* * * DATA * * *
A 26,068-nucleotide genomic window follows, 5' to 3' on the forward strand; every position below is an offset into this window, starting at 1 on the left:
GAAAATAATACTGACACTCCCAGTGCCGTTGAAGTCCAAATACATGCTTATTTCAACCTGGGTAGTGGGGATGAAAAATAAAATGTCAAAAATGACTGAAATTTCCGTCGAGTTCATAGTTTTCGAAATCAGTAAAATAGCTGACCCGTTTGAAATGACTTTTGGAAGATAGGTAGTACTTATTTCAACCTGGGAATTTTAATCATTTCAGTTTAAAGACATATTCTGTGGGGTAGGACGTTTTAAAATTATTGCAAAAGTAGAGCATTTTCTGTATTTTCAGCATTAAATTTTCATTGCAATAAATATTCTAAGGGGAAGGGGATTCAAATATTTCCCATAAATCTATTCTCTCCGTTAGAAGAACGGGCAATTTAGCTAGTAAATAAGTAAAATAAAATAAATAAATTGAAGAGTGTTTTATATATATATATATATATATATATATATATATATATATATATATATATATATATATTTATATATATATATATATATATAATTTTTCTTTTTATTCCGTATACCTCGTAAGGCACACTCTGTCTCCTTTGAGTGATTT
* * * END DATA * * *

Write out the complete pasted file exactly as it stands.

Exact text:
A 26,068-nucleotide genomic window follows, 5' to 3' on the forward strand; every position below is an offset into this window, starting at 1 on the left:
GAAAATAATACTGACACTCCCAGTGCCGTTGAAGTCCAAATACATGCTTATTTCAACCTGGGTAGTGGGGATGAAAAATAAAATGTCAAAAATGACTGAAATTTCCGTCGAGTTCATAGTTTTCGAAATCAGTAAAATAGCTGACCCGTTTGAAATGACTTTTGGAAGATAGGTAGTACTTATTTCAACCTGGGAATTTTAATCATTTCAGTTTAAAGACATATTCTGTGGGGTAGGACGTTTTAAAATTATTGCAAAAGTAGAGCATTTTCTGTATTTTCAGCATTAAATTTTCATTGCAATAAATATTCTAAGGGGAAGGGGATTCAAATATTTCCCATAAATCTATTCTCTCCGTTAGAAGAACGGGCAATTTAGCTAGTAAATAAGTAAAATAAAATAAATAAATTGAAGAGTGTTTTATATATATATATATATATATATATATATATATATATATATATATATATATATATATTTATATATATATATATATATATAATTTTTCTTTTTATTCCGTATACCTCGTAAGGCACACTCTGTCTCCTTTGAGTGATTT